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Every major cloud gaming platform explained

Cloud gaming is growing—here are our favorite platforms.

Credit: Microsoft / Xbox

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If you’re not familiar with cloud gaming—also called game streaming or cloud streaming—it’s sort of like the gaming version of streaming a movie on Netflix. You remotely connect to a virtual PC through a cloud gaming app or internet browser and play the game from there. There’s no hardware, cables, waiting for games to install and download, firmware to update, or anything else that usually comes with playing games on a local machine like a PS5, Xbox Series X, or a laptop.

However, a standard cloud gaming subscription model does not exist, so to make things easier we rounded up several of the most popular cloud gaming platforms and broke down their cost, features, and game availability. Whether you buy your games individually or play so many games you need a pass that gives you access to hundreds at once, there’s a cloud gaming platform out there that should suit your needs.

What do I need for cloud gaming?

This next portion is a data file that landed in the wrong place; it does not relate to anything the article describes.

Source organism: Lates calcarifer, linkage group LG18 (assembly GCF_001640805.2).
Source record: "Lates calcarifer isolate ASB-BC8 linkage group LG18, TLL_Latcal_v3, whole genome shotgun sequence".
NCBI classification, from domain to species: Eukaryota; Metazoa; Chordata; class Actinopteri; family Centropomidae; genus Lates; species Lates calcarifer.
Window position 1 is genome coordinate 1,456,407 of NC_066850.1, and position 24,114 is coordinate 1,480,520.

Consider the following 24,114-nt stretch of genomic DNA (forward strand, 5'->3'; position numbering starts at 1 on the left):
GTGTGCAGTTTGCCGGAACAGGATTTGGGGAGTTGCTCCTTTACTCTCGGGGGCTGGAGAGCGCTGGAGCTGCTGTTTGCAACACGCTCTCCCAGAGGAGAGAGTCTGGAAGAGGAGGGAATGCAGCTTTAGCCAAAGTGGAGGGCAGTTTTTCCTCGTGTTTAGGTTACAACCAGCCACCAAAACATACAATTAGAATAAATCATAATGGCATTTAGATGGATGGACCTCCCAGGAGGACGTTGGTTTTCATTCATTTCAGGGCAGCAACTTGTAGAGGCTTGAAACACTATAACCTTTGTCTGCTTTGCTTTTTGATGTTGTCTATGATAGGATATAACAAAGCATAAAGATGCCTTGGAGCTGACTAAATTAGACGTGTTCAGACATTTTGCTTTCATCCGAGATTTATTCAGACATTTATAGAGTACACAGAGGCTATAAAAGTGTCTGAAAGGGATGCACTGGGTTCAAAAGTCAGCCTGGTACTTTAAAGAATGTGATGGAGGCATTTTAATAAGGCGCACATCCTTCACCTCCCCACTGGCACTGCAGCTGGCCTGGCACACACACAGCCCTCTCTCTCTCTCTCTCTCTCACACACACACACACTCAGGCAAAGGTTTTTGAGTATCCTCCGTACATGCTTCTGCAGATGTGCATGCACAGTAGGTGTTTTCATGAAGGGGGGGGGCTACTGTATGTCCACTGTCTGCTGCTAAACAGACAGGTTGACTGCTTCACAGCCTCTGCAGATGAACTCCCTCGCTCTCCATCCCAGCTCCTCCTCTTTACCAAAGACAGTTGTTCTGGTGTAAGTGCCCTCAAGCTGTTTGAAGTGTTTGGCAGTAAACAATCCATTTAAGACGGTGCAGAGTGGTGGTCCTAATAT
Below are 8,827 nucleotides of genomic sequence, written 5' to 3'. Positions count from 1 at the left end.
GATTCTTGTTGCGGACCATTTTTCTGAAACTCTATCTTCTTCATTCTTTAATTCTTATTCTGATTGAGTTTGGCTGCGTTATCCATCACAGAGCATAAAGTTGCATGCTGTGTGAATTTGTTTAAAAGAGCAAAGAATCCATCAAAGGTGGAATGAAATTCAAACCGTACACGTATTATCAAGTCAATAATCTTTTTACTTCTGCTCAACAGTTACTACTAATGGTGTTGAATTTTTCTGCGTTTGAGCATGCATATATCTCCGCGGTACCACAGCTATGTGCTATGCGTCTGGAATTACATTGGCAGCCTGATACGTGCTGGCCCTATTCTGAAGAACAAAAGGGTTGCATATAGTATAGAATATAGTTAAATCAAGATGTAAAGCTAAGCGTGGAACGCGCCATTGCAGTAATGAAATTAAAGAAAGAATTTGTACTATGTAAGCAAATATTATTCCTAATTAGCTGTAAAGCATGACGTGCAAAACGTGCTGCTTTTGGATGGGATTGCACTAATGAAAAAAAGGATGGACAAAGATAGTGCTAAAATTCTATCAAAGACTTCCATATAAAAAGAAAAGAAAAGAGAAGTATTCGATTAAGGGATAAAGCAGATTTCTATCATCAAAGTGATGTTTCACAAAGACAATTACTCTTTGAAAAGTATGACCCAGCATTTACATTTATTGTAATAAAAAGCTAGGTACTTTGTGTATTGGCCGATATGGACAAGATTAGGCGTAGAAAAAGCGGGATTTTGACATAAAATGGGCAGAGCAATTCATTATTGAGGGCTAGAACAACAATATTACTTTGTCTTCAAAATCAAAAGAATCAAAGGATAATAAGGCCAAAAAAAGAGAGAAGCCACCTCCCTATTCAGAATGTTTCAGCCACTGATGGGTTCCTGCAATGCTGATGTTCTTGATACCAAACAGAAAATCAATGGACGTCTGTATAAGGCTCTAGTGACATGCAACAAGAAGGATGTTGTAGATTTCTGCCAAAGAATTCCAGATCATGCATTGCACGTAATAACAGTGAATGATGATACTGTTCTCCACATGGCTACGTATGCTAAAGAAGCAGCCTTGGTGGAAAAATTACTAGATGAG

For optimal cloud gaming, we recommend a wired (Ethernet) connection with a download speed of at least 50Mbps. A 5.0GHz, 4G LTE, or 5G wireless connection will also work, but a wired connection will ensure a stable connection. Most cloud gaming platforms say you only need about 15-25Mbps, depending on the resolution setting. But if you have multiple internet users in your household, you’ll need more total available bandwidth to maintain a constant connection.

Other than that, you’ll need a device that can stream video, like a Chromebook or tablet, and a few peripherals, like a mouse or game controller. (We do not recommend using touch controls on mobile devices as their implementation is shaky, at best.)

However, there are some hardware requirements. For instance, your device needs to have a fast enough processor and graphics card, and enough memory to handle video streaming. (Check the specific cloud gaming service’s requirements if you are not sure if your device can support cloud gaming.)